Abandoned sex abuse cases reviewed
Four sex abuse cases that were dropped by police or prosecutors are being reviewed by a new panel set up in the wake of the Jimmy Savile scandal.
As part of a wider overhaul of the approach to investigating child sex offences, the Crown Prosecution Service (CPS) and police chiefs have formed a panel of experts to look at cases where they have previously advised against taking further action.
It has been revealed that four individuals from across the country have come forward to complain about their cases, covering a total of three suspects. Some of the referrals involve religious institutions.
Police and prosecutors also unveiled new child sexual exploitation and abuse guidelines, which stress victims must be allowed to seek counselling before trial, and make clear that children can be told when they are not alone in making claims against their alleged attacker.
Chief constable Dave Whatton, national policing lead on violence and public protection, said the cases referred to the panel so far were not related to celebrities, none fall under the grooming or gangs category but some are related to "religious institutions".
The panel will consist of a chief crown prosecutor, an Association of Chief Police Officers rank police officer, a specialist prosecutor and experienced child abuse police investigator and an independent representative from either the NSPCC or the Office of the Children's Commissioner.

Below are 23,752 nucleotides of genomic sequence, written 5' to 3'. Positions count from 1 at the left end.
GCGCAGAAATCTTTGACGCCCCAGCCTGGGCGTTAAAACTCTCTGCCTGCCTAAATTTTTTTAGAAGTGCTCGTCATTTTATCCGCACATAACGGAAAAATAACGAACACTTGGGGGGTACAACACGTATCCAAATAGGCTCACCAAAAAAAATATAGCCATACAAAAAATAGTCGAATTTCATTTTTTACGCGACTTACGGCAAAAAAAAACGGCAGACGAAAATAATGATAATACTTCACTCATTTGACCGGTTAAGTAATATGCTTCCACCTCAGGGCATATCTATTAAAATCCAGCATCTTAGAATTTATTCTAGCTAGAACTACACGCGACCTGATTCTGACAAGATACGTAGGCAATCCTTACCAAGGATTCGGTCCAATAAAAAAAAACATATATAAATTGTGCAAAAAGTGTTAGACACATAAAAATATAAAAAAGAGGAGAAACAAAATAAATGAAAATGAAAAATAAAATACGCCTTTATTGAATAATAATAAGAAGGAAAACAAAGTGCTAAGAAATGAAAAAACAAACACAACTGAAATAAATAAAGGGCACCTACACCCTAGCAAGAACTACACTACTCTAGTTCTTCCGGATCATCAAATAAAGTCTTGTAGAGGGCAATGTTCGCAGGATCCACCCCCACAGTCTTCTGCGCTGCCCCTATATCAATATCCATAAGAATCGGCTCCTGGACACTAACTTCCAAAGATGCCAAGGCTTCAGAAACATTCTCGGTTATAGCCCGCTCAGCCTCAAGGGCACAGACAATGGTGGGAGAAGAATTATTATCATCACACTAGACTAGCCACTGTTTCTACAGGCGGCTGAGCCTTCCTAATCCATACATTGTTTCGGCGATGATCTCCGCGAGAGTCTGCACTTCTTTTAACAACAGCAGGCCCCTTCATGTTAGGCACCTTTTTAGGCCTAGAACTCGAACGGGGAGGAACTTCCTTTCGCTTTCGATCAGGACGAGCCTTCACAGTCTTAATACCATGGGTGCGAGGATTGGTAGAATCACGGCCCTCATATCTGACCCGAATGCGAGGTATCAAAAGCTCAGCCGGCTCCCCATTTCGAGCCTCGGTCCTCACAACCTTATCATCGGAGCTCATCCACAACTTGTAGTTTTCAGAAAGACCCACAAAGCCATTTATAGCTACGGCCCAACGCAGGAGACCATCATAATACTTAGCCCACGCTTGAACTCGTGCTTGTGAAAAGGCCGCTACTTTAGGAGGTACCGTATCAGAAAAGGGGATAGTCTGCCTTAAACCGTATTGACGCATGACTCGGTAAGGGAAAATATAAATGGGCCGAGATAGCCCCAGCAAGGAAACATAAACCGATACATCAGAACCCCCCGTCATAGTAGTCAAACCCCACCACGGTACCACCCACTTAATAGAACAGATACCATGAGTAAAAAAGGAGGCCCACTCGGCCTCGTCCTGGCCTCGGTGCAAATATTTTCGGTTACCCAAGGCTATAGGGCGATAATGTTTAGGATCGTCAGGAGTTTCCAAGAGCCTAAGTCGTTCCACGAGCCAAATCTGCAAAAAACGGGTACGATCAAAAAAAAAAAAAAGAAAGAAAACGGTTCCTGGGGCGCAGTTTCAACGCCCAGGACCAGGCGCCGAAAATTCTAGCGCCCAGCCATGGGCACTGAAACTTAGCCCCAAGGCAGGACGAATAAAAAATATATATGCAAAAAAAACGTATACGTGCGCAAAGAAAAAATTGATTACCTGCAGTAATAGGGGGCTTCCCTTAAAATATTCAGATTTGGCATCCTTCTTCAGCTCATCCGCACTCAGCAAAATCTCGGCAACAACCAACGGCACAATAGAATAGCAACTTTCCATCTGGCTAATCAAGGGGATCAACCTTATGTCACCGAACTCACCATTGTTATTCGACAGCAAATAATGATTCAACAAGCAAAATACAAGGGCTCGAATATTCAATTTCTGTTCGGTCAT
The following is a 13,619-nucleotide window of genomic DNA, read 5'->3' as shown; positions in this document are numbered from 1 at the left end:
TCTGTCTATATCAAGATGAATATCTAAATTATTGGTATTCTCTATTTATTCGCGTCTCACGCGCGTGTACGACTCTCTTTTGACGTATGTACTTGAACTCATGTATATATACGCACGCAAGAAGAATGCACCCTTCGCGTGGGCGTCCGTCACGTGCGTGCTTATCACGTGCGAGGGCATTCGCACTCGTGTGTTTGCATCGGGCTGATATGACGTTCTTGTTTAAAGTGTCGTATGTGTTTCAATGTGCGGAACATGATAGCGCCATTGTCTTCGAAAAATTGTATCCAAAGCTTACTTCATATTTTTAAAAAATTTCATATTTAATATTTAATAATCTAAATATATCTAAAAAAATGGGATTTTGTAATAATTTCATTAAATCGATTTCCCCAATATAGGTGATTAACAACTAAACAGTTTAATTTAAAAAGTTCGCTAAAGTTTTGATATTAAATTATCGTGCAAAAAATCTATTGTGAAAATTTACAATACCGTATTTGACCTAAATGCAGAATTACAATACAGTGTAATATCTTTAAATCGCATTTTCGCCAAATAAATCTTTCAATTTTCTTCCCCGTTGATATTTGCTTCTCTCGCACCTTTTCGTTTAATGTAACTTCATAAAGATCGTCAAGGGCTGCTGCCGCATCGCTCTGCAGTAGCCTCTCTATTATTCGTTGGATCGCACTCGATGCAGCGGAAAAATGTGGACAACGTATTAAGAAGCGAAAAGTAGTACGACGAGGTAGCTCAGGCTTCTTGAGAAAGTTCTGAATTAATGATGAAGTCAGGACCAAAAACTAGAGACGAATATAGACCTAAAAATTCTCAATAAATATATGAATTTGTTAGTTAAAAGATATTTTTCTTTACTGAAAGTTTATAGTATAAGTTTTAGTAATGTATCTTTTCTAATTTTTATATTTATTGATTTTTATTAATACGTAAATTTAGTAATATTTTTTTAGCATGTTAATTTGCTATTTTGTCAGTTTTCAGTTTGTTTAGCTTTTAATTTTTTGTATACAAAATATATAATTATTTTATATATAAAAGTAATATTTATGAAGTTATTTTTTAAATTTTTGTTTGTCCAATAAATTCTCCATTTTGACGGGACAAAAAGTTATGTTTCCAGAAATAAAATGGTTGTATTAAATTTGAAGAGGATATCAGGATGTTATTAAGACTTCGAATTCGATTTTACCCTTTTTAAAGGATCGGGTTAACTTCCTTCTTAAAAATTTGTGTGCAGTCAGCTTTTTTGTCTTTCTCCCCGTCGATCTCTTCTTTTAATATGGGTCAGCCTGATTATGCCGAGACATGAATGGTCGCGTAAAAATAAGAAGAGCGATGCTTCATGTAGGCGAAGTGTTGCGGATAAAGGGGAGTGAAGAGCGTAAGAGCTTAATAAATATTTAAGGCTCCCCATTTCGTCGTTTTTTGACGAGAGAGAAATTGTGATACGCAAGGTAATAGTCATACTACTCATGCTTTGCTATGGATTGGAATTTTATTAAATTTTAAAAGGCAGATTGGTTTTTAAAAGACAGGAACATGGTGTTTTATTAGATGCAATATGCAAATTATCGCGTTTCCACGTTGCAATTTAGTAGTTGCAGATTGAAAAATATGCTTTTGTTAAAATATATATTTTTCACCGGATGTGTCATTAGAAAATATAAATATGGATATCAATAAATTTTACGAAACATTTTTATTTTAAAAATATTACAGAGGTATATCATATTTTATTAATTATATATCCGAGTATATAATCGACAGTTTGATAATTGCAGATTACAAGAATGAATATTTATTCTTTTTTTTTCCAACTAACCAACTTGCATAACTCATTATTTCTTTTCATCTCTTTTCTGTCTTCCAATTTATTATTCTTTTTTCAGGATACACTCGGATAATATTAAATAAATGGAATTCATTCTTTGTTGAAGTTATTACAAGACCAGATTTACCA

Director of Public Prosecutions (DPP) Keir Starmer said he expects the number of cases referred to the panel to increase, adding: "The purpose is to look at any case where an individual says I came forward in the past and either the police or the prosecution took the decision not to take my case forward and ask the panel to look at it.
"We don't want the panel to become overly bureaucratic and we don't want it to sit if it's unnecessary. In many places round the country chief constables are saying we will look at cases again in any event. If you hearing that, you don't need to go to the panel and it's really much more straightforward for the victim."
Mr Starmer previously described the findings of the Savile inquiry, in which more than 200 criminal offences were recorded against the disgraced presenter's name, as a "watershed moment".
The new guidelines were drawn up to address major problems with the way in which prosecutors and police approached allegations made against Savile and other predatory child abusers.